KnitPro Zing Interchangeable Needles

A while ago, I wrote a review covering the KnitPro Zing range as it was at the time. Since then, KnitPro have also added interchangeable tips to the range, so it’s time update my original post and give them a review!

A pair of blue metal interchangeable knitting needles

As with other needles in the range, the Zing interchangeable needles are lightweight metal needles that are colour coded by their size. I have a pair of 4mm tips, which are coded in a lovely blue colour. When I first got the needles, I actually thought that they were broken, because the cable end of the needle doesn’t have a chromed end as I expected.

A wooden interchangeable knitting needle and a blue metal needle side by side

Instead, the needle terminates in the same colour as the body of the needle. It seems a bit silly now, but I spent about an hour online comparing different sites to see what was up with my needles!

KnitPro Zing interchangeable knitting needle with cable end towards camera

Once I was satisfied that the needles were, in fact, complete, it was time to test them. The Zing interchangeable needles use the same cable as other KnitPro needles, so if you already have some of their interchangeables you have a head start. The needles fit securely on the cable, with a very smooth join that makes it easy to move stitches from the cable to the needle. I tested them knitting flat and using the magic loop technique and they performed well. The needle tips are very light and are quick to warm in your hands, which meant that I didn’t get cramp like I do when I use Nova needles. However, they do suffer from the same problem which I have with other KnitPro interchangeable needles, which is the tip coming unscrewed from the cable during use. I’m not sure if that’s because I knit continental, but it drives me all shades of crazy when it happens – usually in the middle of a row.

KnitPro Zing interchangeable needle with point facing camera

The points are reasonably sharp, but I think for lace I would lean more towards KnitPro Symfonie or HiyaHiya needles, rather than use the Zings. Another feature that I like about the Zing needles is that the joins between the different parts of the tip are almost imperceptible. In the past, I have used the KnitPro Karbonz needles and have had issues with yarn snagging between the body of the needle and the tip, fortunately, this isn’t an issue here!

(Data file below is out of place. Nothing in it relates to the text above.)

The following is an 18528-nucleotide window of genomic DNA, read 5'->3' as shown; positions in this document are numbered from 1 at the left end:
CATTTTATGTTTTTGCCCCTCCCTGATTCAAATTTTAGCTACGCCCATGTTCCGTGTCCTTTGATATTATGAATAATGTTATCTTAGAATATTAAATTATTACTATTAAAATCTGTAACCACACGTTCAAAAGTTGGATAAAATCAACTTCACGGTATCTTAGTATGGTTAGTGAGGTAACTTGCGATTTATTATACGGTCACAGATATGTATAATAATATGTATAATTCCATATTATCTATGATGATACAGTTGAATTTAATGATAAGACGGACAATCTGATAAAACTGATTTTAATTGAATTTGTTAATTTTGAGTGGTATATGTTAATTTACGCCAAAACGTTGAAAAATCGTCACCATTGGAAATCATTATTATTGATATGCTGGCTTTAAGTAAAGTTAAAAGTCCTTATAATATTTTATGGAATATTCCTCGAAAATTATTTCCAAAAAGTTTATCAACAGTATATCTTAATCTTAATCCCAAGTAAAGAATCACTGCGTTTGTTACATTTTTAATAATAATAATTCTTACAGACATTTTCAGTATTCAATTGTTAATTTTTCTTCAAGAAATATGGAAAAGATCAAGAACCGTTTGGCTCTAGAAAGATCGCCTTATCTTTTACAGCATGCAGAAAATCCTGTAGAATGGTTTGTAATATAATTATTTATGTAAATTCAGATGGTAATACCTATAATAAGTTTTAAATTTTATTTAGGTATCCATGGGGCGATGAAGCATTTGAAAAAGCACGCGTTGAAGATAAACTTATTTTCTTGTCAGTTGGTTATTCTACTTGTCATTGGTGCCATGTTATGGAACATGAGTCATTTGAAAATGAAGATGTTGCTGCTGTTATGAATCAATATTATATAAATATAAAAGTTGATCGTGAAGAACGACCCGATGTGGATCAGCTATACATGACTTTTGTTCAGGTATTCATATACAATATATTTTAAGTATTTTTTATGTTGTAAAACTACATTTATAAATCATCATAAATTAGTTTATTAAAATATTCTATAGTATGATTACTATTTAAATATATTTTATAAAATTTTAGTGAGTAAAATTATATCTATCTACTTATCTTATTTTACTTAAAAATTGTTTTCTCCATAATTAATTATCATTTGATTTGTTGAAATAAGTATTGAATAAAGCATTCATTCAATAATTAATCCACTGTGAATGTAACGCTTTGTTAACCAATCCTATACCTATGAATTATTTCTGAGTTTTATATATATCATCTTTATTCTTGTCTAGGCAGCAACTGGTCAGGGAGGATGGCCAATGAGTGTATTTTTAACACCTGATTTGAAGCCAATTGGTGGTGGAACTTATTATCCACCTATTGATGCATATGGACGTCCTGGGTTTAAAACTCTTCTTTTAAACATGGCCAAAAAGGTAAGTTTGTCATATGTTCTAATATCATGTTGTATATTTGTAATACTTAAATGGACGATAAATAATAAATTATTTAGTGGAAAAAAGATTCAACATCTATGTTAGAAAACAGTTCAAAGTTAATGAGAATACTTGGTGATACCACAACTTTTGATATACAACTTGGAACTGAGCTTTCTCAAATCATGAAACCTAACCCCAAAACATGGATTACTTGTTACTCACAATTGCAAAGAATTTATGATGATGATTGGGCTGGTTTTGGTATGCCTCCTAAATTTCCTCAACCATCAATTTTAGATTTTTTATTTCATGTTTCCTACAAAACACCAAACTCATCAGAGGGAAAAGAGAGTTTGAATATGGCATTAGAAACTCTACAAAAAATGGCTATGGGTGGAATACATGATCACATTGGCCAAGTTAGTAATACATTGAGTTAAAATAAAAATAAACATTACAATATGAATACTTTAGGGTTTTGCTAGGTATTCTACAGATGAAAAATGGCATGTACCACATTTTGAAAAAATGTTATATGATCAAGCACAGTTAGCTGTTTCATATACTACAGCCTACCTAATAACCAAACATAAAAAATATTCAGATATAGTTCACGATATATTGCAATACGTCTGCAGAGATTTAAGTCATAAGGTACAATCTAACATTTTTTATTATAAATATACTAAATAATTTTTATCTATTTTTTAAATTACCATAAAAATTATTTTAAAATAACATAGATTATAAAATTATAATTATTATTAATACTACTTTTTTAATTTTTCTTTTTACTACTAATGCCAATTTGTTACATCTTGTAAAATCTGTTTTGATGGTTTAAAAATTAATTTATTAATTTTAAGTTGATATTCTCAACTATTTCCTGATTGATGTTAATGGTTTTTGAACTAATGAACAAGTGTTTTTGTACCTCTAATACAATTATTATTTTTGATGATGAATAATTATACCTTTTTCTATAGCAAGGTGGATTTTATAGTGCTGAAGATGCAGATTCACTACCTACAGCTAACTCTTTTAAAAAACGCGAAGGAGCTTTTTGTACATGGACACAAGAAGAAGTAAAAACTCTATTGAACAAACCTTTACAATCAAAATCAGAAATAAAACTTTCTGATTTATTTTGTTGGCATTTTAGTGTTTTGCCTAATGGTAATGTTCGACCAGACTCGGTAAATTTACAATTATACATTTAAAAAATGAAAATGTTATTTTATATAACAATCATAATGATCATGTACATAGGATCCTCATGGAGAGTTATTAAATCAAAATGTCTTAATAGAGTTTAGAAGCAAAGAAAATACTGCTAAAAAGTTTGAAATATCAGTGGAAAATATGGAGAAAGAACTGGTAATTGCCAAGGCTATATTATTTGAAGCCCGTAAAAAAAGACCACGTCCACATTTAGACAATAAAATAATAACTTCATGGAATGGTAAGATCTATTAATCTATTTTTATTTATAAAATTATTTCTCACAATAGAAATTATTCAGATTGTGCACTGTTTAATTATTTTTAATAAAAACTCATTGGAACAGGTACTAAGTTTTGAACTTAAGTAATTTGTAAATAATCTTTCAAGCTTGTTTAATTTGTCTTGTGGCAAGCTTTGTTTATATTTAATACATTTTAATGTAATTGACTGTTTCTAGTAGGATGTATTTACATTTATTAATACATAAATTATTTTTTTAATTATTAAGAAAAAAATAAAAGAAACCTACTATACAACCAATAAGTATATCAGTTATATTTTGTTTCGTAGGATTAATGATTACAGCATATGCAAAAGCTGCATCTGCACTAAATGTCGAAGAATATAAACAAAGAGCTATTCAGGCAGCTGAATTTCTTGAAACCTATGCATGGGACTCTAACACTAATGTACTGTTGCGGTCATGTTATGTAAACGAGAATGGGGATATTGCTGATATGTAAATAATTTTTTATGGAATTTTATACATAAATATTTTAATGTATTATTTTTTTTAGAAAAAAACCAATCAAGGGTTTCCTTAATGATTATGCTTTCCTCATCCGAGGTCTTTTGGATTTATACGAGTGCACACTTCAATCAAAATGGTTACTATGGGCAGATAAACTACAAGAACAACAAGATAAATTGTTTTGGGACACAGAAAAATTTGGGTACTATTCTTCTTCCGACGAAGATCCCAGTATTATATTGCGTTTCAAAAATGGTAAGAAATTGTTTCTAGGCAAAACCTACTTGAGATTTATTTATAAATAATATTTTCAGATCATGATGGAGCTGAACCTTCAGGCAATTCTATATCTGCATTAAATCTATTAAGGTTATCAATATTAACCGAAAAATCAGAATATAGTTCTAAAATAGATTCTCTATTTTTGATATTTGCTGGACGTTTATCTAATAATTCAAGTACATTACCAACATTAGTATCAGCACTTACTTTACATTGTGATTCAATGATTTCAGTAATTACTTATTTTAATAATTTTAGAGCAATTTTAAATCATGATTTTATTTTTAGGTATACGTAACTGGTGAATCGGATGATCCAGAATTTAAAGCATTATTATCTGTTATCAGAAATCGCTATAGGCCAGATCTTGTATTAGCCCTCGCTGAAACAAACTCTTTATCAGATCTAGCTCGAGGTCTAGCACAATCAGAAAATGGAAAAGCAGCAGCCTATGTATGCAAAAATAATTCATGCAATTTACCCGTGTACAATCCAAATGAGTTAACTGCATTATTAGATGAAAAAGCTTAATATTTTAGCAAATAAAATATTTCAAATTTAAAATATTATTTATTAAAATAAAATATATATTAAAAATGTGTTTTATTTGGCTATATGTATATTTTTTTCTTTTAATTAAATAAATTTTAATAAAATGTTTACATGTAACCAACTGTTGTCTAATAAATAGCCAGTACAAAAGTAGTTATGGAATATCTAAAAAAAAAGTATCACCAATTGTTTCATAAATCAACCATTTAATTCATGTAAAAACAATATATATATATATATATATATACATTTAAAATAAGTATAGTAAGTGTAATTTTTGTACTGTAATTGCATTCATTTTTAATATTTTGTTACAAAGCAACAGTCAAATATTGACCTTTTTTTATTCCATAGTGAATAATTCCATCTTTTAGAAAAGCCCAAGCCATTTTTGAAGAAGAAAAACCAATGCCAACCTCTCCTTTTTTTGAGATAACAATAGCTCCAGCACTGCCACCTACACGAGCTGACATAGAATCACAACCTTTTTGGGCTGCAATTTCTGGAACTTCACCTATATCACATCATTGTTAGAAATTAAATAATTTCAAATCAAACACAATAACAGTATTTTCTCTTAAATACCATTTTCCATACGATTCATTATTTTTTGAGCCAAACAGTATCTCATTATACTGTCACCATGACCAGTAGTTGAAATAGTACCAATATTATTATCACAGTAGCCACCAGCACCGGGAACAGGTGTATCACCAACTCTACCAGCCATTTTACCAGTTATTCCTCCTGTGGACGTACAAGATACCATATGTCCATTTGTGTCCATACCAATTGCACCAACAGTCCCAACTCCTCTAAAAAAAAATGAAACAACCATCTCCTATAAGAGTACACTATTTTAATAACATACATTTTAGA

Detail of the laser etched size on a KnitPro Zing needle

Another issue that I have had with KnitPro needles in the past, is the size rubbing off, sometimes after very light use. Happily, the size is laser etched into the Zing tips, something that is repeated across the whole range. I hope that it will be rolled out to some of the other needles in the KnitPro catalogue in the future! *cough cough Symfonie*

A pair of KnitPro Zing needles showing the size etching on one needle.

So that’s about it for me on the subject of KnitPro Zing interchangeable tips. In conclusion, they’re lightweight metal tips with a very smooth join to the cable and are lovely to use. I’m a big fan of the whole Zing range and these needle tips are a fantastic addition and make the range even more versatile. The Zing needles are very affordable and would make a great backbone for any knitter’s needle collection, being durable workhorses that can tackle all but the most fiddly of lace. I have seen some bloggers who could make lace work with the Zings but unfortunately, I’m not one of them, as the tip is just not quite sharp enough for my liking. I love the bright colours and will definitely be adding more needles from the whole range to my collection – although I think I’ll stick to my HiyaHiyas for the really fiddly stuff.

I picked up my needles from Wool Warehouse. You can find the whole range on KnitPro’s website .

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